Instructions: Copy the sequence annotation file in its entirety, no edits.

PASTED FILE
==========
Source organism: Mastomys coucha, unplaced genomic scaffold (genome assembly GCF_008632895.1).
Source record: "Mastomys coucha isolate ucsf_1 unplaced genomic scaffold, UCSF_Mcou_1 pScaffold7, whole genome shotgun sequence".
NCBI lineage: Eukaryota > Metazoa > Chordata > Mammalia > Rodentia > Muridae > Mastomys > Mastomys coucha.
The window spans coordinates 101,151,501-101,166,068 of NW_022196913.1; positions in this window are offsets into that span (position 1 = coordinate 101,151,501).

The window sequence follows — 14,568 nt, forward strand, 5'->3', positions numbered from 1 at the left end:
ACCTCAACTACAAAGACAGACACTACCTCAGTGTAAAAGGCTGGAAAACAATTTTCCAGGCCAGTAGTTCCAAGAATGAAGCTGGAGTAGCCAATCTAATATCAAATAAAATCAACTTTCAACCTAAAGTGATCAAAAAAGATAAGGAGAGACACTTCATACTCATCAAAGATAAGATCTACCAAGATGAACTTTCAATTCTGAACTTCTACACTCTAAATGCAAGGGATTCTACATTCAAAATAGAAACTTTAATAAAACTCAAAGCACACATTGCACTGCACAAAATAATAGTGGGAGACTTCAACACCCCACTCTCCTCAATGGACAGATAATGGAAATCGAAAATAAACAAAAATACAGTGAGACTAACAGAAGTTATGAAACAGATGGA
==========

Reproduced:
Source organism: Mastomys coucha, unplaced genomic scaffold (genome assembly GCF_008632895.1).
Source record: "Mastomys coucha isolate ucsf_1 unplaced genomic scaffold, UCSF_Mcou_1 pScaffold7, whole genome shotgun sequence".
NCBI lineage: Eukaryota > Metazoa > Chordata > Mammalia > Rodentia > Muridae > Mastomys > Mastomys coucha.
The window spans coordinates 101,151,501-101,166,068 of NW_022196913.1; positions in this window are offsets into that span (position 1 = coordinate 101,151,501).

The window sequence follows — 14,568 nt, forward strand, 5'->3', positions numbered from 1 at the left end:
ACCTCAACTACAAAGACAGACACTACCTCAGTGTAAAAGGCTGGAAAACAATTTTCCAGGCCAGTAGTTCCAAGAATGAAGCTGGAGTAGCCAATCTAATATCAAATAAAATCAACTTTCAACCTAAAGTGATCAAAAAAGATAAGGAGAGACACTTCATACTCATCAAAGATAAGATCTACCAAGATGAACTTTCAATTCTGAACTTCTACACTCTAAATGCAAGGGATTCTACATTCAAAATAGAAACTTTAATAAAACTCAAAGCACACATTGCACTGCACAAAATAATAGTGGGAGACTTCAACACCCCACTCTCCTCAATGGACAGATAATGGAAATCGAAAATAAACAAAAATACAGTGAGACTAACAGAAGTTATGAAACAGATGGA